During our travels, we often extolled the benefits of House Exchanges. Hopefully we can get back to doing that, fitting them in between work. But we also hope that not too far in the distance, we can be like the Homelink Members whose listing reads, ready to go anywhere, anytime! That’s our next travel goal for the future.

Machu Picchu: one of the 7 wonders of the world

At 4:30 in the morning we received our wake-up call. At 5:30, we were loaded into a waiting van and taken to the train station. We didn't take our luggage, just an overnight bag, since we were warned there was not much luggage space on the Vistadome 2 train. We didn't get off the bus in front of the station like most other passengers. Instead our driver went up a narrow lane and dropped us off right at the train. I guess this why people pay the extra premium for tours!

There are three train services from Cusco to Aguas Calientes, the town next to Machu Picchu; the backpackers’ special, the Vistadome, and the Hiram Bingham. The premium for the Vistadone is about $50 and definitely worth it. The Hiram Bingham is a luxury train and costs about 3 or 4 times what the Vistadome costs. You also have to take a bus to catch it since it doesn’t come into Cusco. It might be worth investigating, especially if you want your breakfast and dinner served by men in dinner jackets. Although, our crew looked quite smart in their navy suits.

If you have the choice, try and sit on the left side of the train going and the right side returning. We quickly realized that this was going to be a very memorable journey with constantly changing scenery. After some good views of Cusco, we went through small towns and villages set into the mountains. At one point, a lot of cacti appeared. Then we were in the jungle. Every once in a while we saw Inca ruins and regretted that we were not fit enough to have done the 4 day Inca Trail hike from Cusco, which Georgia and many others had done.

I found that I wasn't taking as many photos as others on the train; but then, they lived in places like Tampa and Virginia and didn't regularly travel the Sea to Sky highway.

Around 9:30 we arrived in Aguas Calientes, a small town which initially didn’t appear to be that attractive, from where we took an exciting 30 minute bus ride climbing up a tortuous road to the site.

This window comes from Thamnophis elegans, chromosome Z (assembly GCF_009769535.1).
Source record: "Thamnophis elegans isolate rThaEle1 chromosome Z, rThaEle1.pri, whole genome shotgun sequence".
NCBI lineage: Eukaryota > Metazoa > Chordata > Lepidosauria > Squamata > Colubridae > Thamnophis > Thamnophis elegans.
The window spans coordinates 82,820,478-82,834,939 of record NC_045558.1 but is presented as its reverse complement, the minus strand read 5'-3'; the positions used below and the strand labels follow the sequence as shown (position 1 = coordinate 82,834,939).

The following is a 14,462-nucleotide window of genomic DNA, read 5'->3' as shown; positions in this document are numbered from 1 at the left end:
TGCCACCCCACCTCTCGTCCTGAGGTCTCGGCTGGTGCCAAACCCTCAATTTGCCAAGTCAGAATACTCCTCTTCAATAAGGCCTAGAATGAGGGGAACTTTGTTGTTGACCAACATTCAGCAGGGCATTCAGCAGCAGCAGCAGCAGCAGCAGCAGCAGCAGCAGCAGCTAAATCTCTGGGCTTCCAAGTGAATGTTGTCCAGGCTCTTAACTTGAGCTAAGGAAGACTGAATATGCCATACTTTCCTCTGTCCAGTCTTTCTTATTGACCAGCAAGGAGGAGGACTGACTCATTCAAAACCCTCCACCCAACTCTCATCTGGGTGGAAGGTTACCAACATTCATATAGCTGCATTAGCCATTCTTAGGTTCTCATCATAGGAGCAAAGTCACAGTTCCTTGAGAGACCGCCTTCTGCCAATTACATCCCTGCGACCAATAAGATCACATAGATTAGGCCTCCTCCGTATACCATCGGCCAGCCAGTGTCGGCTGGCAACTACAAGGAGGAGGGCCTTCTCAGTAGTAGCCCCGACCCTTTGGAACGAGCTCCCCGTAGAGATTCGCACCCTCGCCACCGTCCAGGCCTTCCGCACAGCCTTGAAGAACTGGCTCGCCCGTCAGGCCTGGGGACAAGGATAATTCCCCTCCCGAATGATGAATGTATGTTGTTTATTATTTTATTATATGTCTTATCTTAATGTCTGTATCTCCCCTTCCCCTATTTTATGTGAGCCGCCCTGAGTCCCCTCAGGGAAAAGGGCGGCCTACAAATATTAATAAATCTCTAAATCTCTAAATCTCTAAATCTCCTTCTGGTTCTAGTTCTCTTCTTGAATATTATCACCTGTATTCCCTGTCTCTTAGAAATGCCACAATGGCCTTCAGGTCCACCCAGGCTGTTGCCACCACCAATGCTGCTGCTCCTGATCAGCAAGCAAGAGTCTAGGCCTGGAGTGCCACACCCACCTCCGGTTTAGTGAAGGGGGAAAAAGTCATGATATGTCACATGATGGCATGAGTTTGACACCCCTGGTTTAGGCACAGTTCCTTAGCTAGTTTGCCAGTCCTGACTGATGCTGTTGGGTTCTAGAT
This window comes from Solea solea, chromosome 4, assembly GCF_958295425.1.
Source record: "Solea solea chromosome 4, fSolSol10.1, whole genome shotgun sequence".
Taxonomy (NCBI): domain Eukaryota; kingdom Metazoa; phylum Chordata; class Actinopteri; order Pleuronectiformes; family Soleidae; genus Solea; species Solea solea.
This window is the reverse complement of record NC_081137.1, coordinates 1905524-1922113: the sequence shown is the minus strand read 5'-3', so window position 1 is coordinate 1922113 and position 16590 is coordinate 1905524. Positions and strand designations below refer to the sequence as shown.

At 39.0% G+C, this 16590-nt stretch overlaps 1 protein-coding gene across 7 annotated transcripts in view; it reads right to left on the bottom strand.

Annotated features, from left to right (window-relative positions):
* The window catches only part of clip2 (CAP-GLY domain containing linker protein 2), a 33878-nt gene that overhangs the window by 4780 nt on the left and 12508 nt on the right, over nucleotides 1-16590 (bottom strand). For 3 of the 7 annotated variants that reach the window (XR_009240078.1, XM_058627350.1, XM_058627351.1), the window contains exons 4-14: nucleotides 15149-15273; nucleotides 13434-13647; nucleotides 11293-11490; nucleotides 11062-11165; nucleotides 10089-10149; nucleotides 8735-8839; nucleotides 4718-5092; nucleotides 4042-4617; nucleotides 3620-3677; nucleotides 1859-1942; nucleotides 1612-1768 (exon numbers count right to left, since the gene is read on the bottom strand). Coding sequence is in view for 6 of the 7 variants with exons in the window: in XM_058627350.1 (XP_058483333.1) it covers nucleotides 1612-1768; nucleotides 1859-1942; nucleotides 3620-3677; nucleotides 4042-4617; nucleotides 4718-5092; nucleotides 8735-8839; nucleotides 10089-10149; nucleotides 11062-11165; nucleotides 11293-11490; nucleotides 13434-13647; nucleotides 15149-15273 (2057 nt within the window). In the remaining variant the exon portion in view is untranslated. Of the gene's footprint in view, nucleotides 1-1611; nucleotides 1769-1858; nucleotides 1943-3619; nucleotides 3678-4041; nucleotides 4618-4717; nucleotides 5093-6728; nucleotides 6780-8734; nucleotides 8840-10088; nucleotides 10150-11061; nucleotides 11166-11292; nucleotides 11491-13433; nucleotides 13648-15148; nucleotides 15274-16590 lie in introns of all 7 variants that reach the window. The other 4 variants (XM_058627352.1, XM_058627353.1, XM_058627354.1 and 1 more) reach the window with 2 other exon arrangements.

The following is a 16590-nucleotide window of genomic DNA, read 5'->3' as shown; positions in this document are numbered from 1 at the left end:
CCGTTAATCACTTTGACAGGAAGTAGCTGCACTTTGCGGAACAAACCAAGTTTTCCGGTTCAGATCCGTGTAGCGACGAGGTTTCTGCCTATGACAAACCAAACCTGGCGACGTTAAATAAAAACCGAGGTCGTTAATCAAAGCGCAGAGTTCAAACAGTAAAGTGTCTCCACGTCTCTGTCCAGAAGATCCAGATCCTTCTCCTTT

Machu Picchu is one of the new 7 wonders of the world. While I did not find it to be as impressive as the temples around Angkor Wat, or Bourabadour in Indonesia, (the largest religious structure in the southern hemisphere), it is an amazing sight in a very majestic setting. We soon realized that visiting it is not for the faint of heart, especially those with a fear of heights, or in poor physical condition. There can be a lot of climbing along very narrow unprotected steps. But there are also lots of easy trails. Just like Whistler.

Not a lot is known about the origins of Machu Picchu. It was probably built in the 15th century for religious and military purposes. It was 'discovered' in 1911 by Hiram Bingham who was exploring in Peru for Yale University and the National Geographic Society. He apparently was told about the ruins by one of the locals who he paid to take him there. He returned on a number of occasions, taking many artifacts with him. The Peruvians would like some of them back.

The lack of information about Machu Picchu is illustrated by the story of some skeletons that were found at the site. 135 skeletons were found and it was determined that 109 were females. This led to speculation that the site accommodated primarily women who were fleeing the Spaniards in Cusco, and were the chosen ones of the Inca.

However, it was recently determined through more sophisticated DNA analysis that the ratio of men to women was about 50/50. This has put an end to this speculation. However, one thing that is certain is that the Spaniards never discovered Machu Picchu. As we wandered around our guide kept pointing out things that are still unknown, like two small circular pools carved into the rock. What are they?

As we wandered around we noticed some new construction taking place. It seems that much of what is there is restored, in part since Hiram Bingham did a lot of damage by trying to burn off all the vegetation that had covered much of the site. We also came across some llamas that have free roam around the property.

We spent much of the day looking around; but we didn't go back the second day as initially anticipated, since Sally has a fear of heights, and many of the better climbs can be quite treacherous coming down. But we saw enough to appreciate the special qualities of the place, and are now keen to learn more about the Incas and their place in history.